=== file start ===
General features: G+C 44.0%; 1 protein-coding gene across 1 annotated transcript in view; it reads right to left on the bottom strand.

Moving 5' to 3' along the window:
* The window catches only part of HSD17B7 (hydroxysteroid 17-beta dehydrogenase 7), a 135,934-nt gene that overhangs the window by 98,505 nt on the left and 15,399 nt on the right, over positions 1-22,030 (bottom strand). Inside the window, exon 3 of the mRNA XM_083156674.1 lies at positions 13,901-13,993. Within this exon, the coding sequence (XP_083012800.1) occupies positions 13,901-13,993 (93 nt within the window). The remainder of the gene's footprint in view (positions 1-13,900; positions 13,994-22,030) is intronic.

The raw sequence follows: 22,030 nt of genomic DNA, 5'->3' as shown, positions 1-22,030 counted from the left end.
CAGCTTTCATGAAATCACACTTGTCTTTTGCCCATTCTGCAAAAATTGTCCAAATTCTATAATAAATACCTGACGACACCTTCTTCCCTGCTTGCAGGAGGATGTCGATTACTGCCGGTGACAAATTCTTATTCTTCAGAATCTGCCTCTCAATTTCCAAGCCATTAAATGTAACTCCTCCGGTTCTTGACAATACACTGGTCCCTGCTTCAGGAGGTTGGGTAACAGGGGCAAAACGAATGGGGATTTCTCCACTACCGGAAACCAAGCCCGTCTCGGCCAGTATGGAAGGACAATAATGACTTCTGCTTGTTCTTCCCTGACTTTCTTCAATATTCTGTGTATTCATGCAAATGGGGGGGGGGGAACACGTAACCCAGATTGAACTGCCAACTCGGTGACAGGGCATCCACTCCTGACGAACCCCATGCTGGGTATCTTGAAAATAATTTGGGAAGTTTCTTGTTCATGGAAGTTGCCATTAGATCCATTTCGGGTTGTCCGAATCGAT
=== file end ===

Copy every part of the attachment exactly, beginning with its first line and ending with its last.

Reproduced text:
General features: G+C 44.0%; 1 protein-coding gene across 1 annotated transcript in view; it reads right to left on the bottom strand.

Moving 5' to 3' along the window:
* The window catches only part of HSD17B7 (hydroxysteroid 17-beta dehydrogenase 7), a 135,934-nt gene that overhangs the window by 98,505 nt on the left and 15,399 nt on the right, over positions 1-22,030 (bottom strand). Inside the window, exon 3 of the mRNA XM_083156674.1 lies at positions 13,901-13,993. Within this exon, the coding sequence (XP_083012800.1) occupies positions 13,901-13,993 (93 nt within the window). The remainder of the gene's footprint in view (positions 1-13,900; positions 13,994-22,030) is intronic.

The raw sequence follows: 22,030 nt of genomic DNA, 5'->3' as shown, positions 1-22,030 counted from the left end.
CAGCTTTCATGAAATCACACTTGTCTTTTGCCCATTCTGCAAAAATTGTCCAAATTCTATAATAAATACCTGACGACACCTTCTTCCCTGCTTGCAGGAGGATGTCGATTACTGCCGGTGACAAATTCTTATTCTTCAGAATCTGCCTCTCAATTTCCAAGCCATTAAATGTAACTCCTCCGGTTCTTGACAATACACTGGTCCCTGCTTCAGGAGGTTGGGTAACAGGGGCAAAACGAATGGGGATTTCTCCACTACCGGAAACCAAGCCCGTCTCGGCCAGTATGGAAGGACAATAATGACTTCTGCTTGTTCTTCCCTGACTTTCTTCAATATTCTGTGTATTCATGCAAATGGGGGGGGGGGAACACGTAACCCAGATTGAACTGCCAACTCGGTGACAGGGCATCCACTCCTGACGAACCCCATGCTGGGTATCTTGAAAATAATTTGGGAAGTTTCTTGTTCATGGAAGTTGCCATTAGATCCATTTCGGGTTGTCCGAATCGAT